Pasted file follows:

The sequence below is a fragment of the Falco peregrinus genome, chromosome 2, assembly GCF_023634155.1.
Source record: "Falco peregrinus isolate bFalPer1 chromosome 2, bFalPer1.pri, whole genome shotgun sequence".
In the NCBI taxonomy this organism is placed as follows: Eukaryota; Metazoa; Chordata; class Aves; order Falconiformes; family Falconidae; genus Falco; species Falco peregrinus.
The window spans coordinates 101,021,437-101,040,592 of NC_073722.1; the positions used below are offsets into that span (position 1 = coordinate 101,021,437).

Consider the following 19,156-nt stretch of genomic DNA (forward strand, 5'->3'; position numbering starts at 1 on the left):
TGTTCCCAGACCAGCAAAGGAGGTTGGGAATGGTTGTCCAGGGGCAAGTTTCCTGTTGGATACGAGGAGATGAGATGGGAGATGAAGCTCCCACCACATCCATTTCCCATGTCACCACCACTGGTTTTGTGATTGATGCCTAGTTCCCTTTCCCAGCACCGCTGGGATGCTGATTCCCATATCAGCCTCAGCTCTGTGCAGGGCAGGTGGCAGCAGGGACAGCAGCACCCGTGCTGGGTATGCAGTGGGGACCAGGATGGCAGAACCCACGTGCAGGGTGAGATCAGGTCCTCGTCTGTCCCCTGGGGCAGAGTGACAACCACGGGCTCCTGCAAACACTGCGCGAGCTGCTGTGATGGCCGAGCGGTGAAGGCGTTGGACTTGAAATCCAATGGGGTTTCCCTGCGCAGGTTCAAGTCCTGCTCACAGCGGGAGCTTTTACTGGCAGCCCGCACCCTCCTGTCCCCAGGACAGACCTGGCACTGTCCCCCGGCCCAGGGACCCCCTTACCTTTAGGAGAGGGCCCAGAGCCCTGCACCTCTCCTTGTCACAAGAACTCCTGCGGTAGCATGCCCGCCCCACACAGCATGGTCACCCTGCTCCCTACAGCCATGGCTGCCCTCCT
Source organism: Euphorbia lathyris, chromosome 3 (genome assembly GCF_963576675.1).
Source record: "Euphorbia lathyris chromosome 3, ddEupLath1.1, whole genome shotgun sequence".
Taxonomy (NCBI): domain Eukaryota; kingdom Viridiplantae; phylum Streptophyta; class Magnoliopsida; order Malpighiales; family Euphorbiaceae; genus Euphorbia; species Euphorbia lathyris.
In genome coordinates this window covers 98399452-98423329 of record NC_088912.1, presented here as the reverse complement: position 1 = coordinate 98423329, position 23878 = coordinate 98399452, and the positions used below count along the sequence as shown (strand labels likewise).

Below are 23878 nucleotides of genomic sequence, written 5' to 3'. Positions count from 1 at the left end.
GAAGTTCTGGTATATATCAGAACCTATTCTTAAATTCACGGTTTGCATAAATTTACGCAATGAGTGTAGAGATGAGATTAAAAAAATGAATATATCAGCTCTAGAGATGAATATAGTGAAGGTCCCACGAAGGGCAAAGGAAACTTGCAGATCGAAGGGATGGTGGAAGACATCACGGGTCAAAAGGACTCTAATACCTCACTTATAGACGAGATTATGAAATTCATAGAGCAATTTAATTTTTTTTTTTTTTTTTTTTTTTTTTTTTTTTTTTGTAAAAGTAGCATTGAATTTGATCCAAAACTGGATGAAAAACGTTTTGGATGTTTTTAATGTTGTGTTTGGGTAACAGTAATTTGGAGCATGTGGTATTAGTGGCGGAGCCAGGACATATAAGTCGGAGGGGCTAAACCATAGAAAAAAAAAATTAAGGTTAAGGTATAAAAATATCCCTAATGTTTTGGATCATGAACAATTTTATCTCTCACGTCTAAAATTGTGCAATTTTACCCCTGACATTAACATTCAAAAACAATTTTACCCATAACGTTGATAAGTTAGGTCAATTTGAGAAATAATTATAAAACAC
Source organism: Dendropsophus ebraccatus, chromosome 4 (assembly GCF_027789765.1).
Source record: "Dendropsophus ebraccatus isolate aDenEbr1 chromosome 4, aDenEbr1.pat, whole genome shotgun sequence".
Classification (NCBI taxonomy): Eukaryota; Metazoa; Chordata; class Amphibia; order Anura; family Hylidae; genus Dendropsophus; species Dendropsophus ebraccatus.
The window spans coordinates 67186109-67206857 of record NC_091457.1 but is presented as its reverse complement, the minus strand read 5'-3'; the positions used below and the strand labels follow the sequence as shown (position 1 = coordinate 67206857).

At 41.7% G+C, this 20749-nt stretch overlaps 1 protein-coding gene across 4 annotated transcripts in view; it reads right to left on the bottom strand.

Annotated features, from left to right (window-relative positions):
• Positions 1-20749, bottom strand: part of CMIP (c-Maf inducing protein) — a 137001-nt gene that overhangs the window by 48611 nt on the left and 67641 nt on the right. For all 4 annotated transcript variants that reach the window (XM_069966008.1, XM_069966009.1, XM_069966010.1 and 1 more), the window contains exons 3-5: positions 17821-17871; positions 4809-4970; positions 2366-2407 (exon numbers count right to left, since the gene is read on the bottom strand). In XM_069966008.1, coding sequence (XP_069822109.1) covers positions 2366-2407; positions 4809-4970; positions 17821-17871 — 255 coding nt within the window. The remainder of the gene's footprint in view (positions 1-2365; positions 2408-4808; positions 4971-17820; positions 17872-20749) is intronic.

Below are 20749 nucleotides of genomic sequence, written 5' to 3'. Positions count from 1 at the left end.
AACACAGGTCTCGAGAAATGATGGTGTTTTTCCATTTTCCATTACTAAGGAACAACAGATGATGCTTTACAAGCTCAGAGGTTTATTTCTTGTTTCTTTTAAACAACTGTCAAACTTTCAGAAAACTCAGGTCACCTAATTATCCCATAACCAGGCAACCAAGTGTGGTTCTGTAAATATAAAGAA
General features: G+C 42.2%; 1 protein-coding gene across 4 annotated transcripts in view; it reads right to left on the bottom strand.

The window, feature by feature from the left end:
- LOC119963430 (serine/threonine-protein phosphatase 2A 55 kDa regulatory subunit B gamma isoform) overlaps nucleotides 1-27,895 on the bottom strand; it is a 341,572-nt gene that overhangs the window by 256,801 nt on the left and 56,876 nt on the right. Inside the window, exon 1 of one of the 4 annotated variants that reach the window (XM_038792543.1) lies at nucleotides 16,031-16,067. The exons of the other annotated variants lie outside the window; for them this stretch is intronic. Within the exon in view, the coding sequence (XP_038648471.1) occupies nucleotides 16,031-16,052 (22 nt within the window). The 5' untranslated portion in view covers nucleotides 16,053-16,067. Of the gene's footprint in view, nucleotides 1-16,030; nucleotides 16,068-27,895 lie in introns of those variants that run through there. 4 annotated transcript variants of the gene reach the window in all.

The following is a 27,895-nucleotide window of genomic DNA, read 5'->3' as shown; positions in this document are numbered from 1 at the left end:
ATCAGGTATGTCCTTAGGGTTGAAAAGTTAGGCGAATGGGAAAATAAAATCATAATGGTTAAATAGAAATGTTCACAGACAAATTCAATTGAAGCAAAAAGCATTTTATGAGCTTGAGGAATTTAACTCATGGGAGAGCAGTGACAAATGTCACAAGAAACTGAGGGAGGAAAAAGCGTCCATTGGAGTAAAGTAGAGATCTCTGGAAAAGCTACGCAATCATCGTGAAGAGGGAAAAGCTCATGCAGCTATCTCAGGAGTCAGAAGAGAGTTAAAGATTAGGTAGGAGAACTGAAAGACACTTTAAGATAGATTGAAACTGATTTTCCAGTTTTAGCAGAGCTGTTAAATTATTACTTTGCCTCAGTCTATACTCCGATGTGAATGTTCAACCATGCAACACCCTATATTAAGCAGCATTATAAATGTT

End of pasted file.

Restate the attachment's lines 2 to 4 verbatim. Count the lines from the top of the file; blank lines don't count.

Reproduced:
Source record: "Falco peregrinus isolate bFalPer1 chromosome 2, bFalPer1.pri, whole genome shotgun sequence".
In the NCBI taxonomy this organism is placed as follows: Eukaryota; Metazoa; Chordata; class Aves; order Falconiformes; family Falconidae; genus Falco; species Falco peregrinus.
The window spans coordinates 101,021,437-101,040,592 of NC_073722.1; the positions used below are offsets into that span (position 1 = coordinate 101,021,437).